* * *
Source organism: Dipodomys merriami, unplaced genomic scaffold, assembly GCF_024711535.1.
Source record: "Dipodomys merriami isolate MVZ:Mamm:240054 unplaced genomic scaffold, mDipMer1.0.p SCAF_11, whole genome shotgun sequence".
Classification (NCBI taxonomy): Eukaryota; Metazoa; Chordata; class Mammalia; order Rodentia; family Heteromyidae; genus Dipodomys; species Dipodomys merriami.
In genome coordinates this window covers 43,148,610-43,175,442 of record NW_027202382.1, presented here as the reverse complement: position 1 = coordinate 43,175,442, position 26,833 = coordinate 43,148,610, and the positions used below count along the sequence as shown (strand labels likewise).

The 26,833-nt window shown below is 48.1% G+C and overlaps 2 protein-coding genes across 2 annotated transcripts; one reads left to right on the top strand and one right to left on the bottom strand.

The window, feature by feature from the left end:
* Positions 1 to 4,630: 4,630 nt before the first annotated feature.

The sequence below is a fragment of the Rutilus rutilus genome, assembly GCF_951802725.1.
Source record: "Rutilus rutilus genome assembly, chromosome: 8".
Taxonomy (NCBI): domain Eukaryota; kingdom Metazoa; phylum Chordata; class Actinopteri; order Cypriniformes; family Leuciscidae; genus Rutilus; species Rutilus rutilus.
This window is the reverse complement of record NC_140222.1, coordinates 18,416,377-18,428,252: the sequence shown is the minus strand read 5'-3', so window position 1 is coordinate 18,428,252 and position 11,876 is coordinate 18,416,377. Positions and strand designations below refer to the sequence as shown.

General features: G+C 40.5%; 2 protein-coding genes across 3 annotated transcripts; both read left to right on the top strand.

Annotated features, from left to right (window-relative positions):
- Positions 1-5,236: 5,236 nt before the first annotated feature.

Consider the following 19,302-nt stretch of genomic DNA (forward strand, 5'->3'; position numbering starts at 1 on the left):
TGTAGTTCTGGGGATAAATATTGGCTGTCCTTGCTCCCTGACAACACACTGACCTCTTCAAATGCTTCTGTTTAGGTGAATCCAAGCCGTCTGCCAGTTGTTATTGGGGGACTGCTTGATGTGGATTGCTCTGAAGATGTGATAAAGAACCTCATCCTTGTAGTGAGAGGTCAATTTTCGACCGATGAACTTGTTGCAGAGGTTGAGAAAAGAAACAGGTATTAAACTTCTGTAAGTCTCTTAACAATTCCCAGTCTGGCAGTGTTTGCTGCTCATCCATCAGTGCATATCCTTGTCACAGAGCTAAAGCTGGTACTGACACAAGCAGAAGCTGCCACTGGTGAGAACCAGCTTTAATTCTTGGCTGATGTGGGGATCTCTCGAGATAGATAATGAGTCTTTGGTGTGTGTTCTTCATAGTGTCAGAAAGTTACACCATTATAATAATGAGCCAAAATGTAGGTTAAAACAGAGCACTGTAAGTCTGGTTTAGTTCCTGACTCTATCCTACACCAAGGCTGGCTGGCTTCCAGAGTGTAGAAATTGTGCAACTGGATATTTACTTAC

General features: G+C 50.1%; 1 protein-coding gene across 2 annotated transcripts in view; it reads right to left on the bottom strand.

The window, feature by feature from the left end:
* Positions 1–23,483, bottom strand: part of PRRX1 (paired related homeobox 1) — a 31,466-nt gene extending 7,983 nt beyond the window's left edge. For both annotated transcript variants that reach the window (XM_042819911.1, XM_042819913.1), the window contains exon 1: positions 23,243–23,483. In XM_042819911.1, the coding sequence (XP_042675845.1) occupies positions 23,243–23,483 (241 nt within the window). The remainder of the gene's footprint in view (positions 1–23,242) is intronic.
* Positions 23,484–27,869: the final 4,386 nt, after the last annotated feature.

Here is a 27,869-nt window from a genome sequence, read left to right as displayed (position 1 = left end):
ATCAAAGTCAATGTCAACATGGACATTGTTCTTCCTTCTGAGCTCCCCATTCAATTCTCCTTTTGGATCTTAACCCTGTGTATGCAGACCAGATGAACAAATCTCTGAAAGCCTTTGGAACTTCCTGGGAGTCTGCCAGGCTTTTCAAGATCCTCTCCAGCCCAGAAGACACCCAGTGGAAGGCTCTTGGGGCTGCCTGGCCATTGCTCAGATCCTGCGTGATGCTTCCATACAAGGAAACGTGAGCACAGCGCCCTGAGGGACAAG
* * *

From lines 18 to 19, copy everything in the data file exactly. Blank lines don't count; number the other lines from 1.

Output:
The window, feature by feature from the left end:
* Positions 1–23,483, bottom strand: part of PRRX1 (paired related homeobox 1) — a 31,466-nt gene extending 7,983 nt beyond the window's left edge. For both annotated transcript variants that reach the window (XM_042819911.1, XM_042819913.1), the window contains exon 1: positions 23,243–23,483. In XM_042819911.1, the coding sequence (XP_042675845.1) occupies positions 23,243–23,483 (241 nt within the window). The remainder of the gene's footprint in view (positions 1–23,242) is intronic.